Tuesday, November 29, 2011

Hans Blumenberg, Paradigms for a Metaphorology: Chapter 7, "Myth and Metaphorics"

77: "[M]etaphorology -- as a subbranch of conceptual history, and like the latter itself considered as a whole -- must always be an auxiliary discipline to philosophy as it seeks to understand itself from its history and to bring that history into living presence. Our typology of metaphor histories must accordingly endeavor to distinguish and work through particular aspects ... of philosophy's historical self-understanding. In the process, it is above all the transitions that will allow the specificity of each metaphor and its expressive forms to appear in sharper focus."

Blumenberg explores the transition from myth to metaphorics in Plato and his followers. Myth in Plato, like absolute metaphors, is not simply a preliminary and inadequate form of reason: it circumscribes and provides answers to those aporias which resist reduction to reason but are necessary to deal with in order for the argument to proceed.

78: "In myth, too, questions are kept alive that refuse to yield to theoretical answers without thereby becoming obsolete. The difference between myth and 'absolute metaphor' would here be a purely genetic one: myth bears the sanction of its primordial, unfathomable origin, its divine or inspirative ordination, whereas metaphor can present itself as a figment of the imagination, needing only to disclose a possibility of understanding in order for it to establish its credentials."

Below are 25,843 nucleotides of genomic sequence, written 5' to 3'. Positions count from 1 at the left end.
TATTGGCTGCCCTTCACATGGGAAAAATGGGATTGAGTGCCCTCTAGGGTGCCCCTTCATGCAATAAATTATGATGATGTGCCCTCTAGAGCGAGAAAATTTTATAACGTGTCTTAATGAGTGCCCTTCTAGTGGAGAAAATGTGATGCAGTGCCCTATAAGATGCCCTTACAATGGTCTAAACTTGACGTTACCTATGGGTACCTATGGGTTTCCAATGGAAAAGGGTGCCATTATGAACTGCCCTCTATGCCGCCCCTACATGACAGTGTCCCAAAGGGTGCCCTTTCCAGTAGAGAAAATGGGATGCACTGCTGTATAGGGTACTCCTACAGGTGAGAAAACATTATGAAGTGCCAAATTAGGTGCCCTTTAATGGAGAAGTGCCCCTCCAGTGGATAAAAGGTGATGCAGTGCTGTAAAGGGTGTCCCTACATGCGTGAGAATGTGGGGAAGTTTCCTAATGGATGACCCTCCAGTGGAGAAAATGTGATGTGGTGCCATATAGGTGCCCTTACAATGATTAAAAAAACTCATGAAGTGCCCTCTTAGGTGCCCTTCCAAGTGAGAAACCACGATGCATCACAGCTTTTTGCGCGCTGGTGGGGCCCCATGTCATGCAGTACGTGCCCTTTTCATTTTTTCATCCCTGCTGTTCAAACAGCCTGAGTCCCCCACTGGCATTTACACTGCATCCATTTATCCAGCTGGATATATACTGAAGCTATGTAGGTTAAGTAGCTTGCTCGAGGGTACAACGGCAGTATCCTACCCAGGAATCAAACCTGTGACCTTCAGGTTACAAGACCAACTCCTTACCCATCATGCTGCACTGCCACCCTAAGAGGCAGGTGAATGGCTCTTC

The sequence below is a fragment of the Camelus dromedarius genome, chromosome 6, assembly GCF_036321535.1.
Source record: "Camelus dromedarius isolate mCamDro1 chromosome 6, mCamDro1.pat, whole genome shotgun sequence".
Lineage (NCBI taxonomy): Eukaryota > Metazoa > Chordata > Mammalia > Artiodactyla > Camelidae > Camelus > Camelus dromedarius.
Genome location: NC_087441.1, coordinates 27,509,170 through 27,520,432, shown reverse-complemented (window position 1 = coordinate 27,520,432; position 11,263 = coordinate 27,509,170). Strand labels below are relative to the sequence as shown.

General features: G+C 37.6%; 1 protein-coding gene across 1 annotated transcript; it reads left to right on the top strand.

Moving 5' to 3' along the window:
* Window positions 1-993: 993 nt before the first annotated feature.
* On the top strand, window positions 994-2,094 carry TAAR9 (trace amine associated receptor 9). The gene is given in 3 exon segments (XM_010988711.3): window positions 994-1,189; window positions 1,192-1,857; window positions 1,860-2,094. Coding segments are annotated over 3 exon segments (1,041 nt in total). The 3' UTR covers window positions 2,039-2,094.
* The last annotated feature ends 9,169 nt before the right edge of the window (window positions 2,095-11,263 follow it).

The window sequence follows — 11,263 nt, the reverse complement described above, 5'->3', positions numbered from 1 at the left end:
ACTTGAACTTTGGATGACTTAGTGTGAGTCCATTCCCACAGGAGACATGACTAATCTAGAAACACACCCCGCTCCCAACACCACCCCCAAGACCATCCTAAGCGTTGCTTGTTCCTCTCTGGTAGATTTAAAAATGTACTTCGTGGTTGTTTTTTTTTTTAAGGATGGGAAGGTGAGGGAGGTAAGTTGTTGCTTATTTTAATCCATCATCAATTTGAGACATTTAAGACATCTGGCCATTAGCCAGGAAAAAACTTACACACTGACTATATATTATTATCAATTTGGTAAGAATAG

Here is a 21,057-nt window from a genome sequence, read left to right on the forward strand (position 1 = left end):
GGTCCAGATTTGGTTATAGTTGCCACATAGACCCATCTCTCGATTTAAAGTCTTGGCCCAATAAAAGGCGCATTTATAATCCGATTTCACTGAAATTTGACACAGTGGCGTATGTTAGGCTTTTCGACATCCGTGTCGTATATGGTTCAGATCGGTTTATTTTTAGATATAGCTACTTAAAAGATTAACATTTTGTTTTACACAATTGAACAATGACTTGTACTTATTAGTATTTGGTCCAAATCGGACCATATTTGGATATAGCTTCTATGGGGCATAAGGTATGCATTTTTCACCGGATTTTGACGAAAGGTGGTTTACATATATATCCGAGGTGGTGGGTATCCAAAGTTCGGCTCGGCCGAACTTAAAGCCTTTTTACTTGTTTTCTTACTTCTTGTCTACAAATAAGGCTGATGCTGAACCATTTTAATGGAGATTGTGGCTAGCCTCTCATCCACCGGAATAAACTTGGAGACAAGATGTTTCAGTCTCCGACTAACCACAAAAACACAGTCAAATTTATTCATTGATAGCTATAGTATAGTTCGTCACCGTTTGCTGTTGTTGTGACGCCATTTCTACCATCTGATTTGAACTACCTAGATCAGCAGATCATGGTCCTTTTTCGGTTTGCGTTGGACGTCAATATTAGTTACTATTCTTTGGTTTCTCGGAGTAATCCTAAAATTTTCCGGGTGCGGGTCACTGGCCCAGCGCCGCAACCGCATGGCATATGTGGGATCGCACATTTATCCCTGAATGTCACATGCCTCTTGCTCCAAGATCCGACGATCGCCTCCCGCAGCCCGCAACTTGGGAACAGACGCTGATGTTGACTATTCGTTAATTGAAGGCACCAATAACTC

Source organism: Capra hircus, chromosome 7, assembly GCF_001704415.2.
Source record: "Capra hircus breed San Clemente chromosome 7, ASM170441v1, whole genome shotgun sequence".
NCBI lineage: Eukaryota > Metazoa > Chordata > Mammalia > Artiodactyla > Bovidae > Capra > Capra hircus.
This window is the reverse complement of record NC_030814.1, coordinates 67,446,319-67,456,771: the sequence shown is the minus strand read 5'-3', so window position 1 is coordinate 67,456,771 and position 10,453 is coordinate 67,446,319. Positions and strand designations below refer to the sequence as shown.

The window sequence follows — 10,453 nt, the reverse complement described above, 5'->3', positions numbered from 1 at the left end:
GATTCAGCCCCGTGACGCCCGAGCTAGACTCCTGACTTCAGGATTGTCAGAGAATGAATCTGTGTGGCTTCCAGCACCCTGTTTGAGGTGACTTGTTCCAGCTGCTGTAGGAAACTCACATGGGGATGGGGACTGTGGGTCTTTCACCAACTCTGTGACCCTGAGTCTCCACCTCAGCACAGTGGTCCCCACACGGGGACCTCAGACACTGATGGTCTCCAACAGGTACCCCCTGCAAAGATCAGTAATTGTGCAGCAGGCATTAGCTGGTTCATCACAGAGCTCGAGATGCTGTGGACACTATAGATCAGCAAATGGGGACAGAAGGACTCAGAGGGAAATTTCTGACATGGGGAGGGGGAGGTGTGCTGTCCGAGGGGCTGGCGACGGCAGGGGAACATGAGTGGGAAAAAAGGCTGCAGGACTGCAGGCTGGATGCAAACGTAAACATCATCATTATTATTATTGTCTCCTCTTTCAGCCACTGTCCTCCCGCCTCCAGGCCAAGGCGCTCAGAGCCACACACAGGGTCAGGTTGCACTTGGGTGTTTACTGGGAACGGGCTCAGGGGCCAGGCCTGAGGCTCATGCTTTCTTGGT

The myth of final judgment in the Gorgias functions as a postulate which the philosopher is compelled to assent to in order to risk his life on behalf of truth. It is turned to when the hopes of proving that justice will ultimately be done are exhausted.

The myth of the cave from the Republic draws on a background tradition of cave mythology. Its fundamental image is a movement from darkness to light. There are already intimations of this theme in the Prometheus myth of the Protagoras and the cosmological myth of the Phaedo. Blumenberg sees more to the use of this myth by Plato and his successors, however, than anchoring the fundamental narrative of the self-liberation of human reason. Plato's elaboration of the myth allows him to use it as a model which explains, for example, how the Sophist is possible.

According to Blumenberg, the myth of the cave has become an absolute metaphor with the Neoplatonists, Gnostics, and Church fathers. Porphyry (the stand-in Neoplatonist here) -- the cosmos as a cave separated from a transcendent reality which is not reachable by learning alone. Gnostics and church fathers -- salvation irrupting into existence like light into a cave.

Plato's myth of the demiurge in the Timaeus amounts to a constructive model explaining how the world is generated given certain premises. Blumenberg likens it to Descartes' hypothetical cosmogonic model in the Principles. The Church fathers claimed this myth derived from Genesis. This created a problem of assimilating the different consequences of the metaphor of creation by hand in the myth of the demiurge (which is fundamentally constructive and attempts to explain everything) and creation by mouth, which is to say by command, in Genesis (which seeks submission and attempts to explain nothing).

background metaphor - metaphor that implicitly anchors use of terminology
absolute metaphor - metaphor that provides a way of bracketing or provisionally answering otherwise unresolvable questions

Monday, November 28, 2011

Hans Blumenberg, Paradigms for a Metaphorology: Chapter 6, "Organic and Mechanical Background Metaphorics"

Background metaphorics - background of images that makes it possible to reconstruct and understand seemingly non-metaphorical (and even purely theoretical) statements.

The language of imaginative horizons here is reminiscent of Heidegger and Gadamer.